new york city

De Blasio Finally Acts As Deaths Pile Up at Rikers Island

Nurses protesting against jail conditions at the entrance to the Rikers Island correctional facility. Photo: JUSTIN LANE/EPA-EFE/Shutterstock

After 24-year-old Esias Johnson died in his cell at Rikers Island last week — the tenth inmate to die this year in the city’s notorious island jail — Mayor Bill de Blasio announced a new five-point plan to address the crisis, blaming it in large part on droves of correction officers who haven’t been showing up to work.

On Tuesday, de Blasio threatened to suspend for 30 days without pay correction officers who call out of work without a reason. Gothamist reports that last month, the daily average of COs calling out sick was 1,416, which is almost double the daily average from August 2020; the daily average of AWOL officers last month was 93, almost triple the rate a year ago. De Blasio added in a speech Tuesday that he would visit the prison scheduled to close in 2027 “at some point.” (The day he made the announcement, one in five Rikers staffers were out “sick.”) He has not set foot on the island in over four years.

The threat was not empty: On Wednesday, around 20 correction officers were suspended when they went AWOL, according to the New York Daily News.

De Blasio’s plan includes shifting NYPD officers to operate courts so that Department of Correction staff can be on-duty at Rikers and speeding intake to reduce crowding in the notoriously packed jail, with a goal of “moving people through the intake process in 24 hours or fewer.” De Blasio also called on Governor Kathy Hochul to sign the Less Is More Act, which would limit incarceration for technical and non-criminal parole violations. City data shows that the majority of detainees in Rikers, and the city’s jail system at large, are being held as they await trial.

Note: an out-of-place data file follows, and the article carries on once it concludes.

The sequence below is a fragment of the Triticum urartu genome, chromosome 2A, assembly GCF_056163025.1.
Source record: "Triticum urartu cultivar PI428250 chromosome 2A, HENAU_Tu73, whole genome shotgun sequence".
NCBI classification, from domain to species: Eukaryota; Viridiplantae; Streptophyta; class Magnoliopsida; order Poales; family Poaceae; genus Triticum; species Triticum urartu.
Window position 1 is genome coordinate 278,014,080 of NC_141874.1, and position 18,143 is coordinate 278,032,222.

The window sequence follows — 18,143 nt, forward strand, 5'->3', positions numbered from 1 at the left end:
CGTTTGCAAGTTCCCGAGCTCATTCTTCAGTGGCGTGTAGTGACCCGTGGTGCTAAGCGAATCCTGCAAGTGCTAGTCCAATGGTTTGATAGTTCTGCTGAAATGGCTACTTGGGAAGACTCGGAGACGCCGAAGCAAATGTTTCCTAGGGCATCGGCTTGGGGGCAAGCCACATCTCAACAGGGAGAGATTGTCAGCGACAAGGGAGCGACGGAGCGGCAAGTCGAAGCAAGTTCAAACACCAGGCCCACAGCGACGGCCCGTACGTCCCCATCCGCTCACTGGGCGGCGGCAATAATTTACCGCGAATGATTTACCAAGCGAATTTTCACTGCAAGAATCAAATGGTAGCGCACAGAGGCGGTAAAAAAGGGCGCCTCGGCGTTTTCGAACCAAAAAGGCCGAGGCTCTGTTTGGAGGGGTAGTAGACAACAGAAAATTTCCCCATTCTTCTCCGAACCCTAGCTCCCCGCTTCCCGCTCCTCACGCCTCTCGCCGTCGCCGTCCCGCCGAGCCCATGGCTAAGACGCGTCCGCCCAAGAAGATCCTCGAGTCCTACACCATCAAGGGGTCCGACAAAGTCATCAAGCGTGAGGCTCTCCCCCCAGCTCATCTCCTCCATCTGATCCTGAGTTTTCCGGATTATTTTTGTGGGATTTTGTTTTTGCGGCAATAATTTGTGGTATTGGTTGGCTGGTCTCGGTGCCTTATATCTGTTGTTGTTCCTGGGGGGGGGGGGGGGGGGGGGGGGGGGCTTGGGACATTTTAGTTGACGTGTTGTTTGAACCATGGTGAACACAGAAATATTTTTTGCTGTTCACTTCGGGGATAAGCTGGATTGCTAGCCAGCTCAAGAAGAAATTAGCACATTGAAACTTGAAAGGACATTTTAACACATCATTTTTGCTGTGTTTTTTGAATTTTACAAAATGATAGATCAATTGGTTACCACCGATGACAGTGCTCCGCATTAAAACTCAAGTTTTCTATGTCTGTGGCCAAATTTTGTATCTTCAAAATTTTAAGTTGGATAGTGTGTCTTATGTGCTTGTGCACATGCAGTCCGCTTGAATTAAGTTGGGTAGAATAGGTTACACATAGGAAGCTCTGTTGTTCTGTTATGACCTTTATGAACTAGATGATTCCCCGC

Conditions at Rikers have deteriorated further during the pandemic, which has killed at least three inmates. Despite efforts to spruce up the jail prior to a visit by lawmakers on Monday, State Senator Jessica Ramos told The City she saw dead cockroaches, fecal matter, and rotting food during the tour. “I can’t begin to tell you the deplorable conditions,” she said. “There are at least one dozen men per cell.” Ramos, along with Assemblymember Jessica Gonzalez-Rojas, claimed the group “witnessed someone trying to commit suicide” in a punitive segregation unit. Jail records show that five of the ten deaths in Rikers this year were suicides.

Responding to the announcement, the president of the union for DOC employees, the Correction Officers’ Benevolent Association, called de Blasio a “modern-day dictator” and demanded that he resign immediately. The union has recently requested that the city hire more COs and has called the common practice of triple shifts unsustainable. The DOC has already hired 600 new officers who will go into service in October to help manage the contradicting crises of understaffing and absenteeism.

On Monday, days after Johnson was found dead in his cell, the family of a detainee who died in June, 42-year-old Robert Jackson, alleged in a legal filing that he would not have died if the guard observing him had not left his post 15 hours before his body was found. The officer, who is reportedly facing disciplinary charges, had been working for 20 straight hours, according to their union.

De Blasio Finally Acts As Deaths Pile Up at Rikers Island